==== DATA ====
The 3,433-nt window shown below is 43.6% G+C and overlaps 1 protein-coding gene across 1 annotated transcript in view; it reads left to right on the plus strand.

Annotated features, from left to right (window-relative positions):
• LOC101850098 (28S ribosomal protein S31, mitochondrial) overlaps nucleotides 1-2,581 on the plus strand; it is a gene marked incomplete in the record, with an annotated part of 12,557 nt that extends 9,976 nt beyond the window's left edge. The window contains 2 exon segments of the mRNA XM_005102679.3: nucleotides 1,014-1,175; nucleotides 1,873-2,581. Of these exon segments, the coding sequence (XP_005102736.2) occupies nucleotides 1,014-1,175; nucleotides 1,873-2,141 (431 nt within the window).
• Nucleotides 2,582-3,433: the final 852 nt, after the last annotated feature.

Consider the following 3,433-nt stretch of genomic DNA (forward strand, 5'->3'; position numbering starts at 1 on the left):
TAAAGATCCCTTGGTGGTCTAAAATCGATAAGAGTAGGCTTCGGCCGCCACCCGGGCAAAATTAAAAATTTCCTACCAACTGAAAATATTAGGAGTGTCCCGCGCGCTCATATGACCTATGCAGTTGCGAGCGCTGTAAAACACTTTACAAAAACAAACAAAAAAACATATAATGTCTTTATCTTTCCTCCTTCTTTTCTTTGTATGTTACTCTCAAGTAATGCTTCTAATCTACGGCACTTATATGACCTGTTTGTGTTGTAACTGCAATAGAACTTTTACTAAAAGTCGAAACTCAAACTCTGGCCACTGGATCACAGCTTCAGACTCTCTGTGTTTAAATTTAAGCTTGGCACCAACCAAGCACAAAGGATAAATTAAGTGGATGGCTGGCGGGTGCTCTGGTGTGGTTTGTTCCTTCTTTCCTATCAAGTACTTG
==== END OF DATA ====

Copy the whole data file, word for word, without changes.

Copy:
The 3,433-nt window shown below is 43.6% G+C and overlaps 1 protein-coding gene across 1 annotated transcript in view; it reads left to right on the plus strand.

Annotated features, from left to right (window-relative positions):
• LOC101850098 (28S ribosomal protein S31, mitochondrial) overlaps nucleotides 1-2,581 on the plus strand; it is a gene marked incomplete in the record, with an annotated part of 12,557 nt that extends 9,976 nt beyond the window's left edge. The window contains 2 exon segments of the mRNA XM_005102679.3: nucleotides 1,014-1,175; nucleotides 1,873-2,581. Of these exon segments, the coding sequence (XP_005102736.2) occupies nucleotides 1,014-1,175; nucleotides 1,873-2,141 (431 nt within the window).
• Nucleotides 2,582-3,433: the final 852 nt, after the last annotated feature.

Consider the following 3,433-nt stretch of genomic DNA (forward strand, 5'->3'; position numbering starts at 1 on the left):
TAAAGATCCCTTGGTGGTCTAAAATCGATAAGAGTAGGCTTCGGCCGCCACCCGGGCAAAATTAAAAATTTCCTACCAACTGAAAATATTAGGAGTGTCCCGCGCGCTCATATGACCTATGCAGTTGCGAGCGCTGTAAAACACTTTACAAAAACAAACAAAAAAACATATAATGTCTTTATCTTTCCTCCTTCTTTTCTTTGTATGTTACTCTCAAGTAATGCTTCTAATCTACGGCACTTATATGACCTGTTTGTGTTGTAACTGCAATAGAACTTTTACTAAAAGTCGAAACTCAAACTCTGGCCACTGGATCACAGCTTCAGACTCTCTGTGTTTAAATTTAAGCTTGGCACCAACCAAGCACAAAGGATAAATTAAGTGGATGGCTGGCGGGTGCTCTGGTGTGGTTTGTTCCTTCTTTCCTATCAAGTACTTG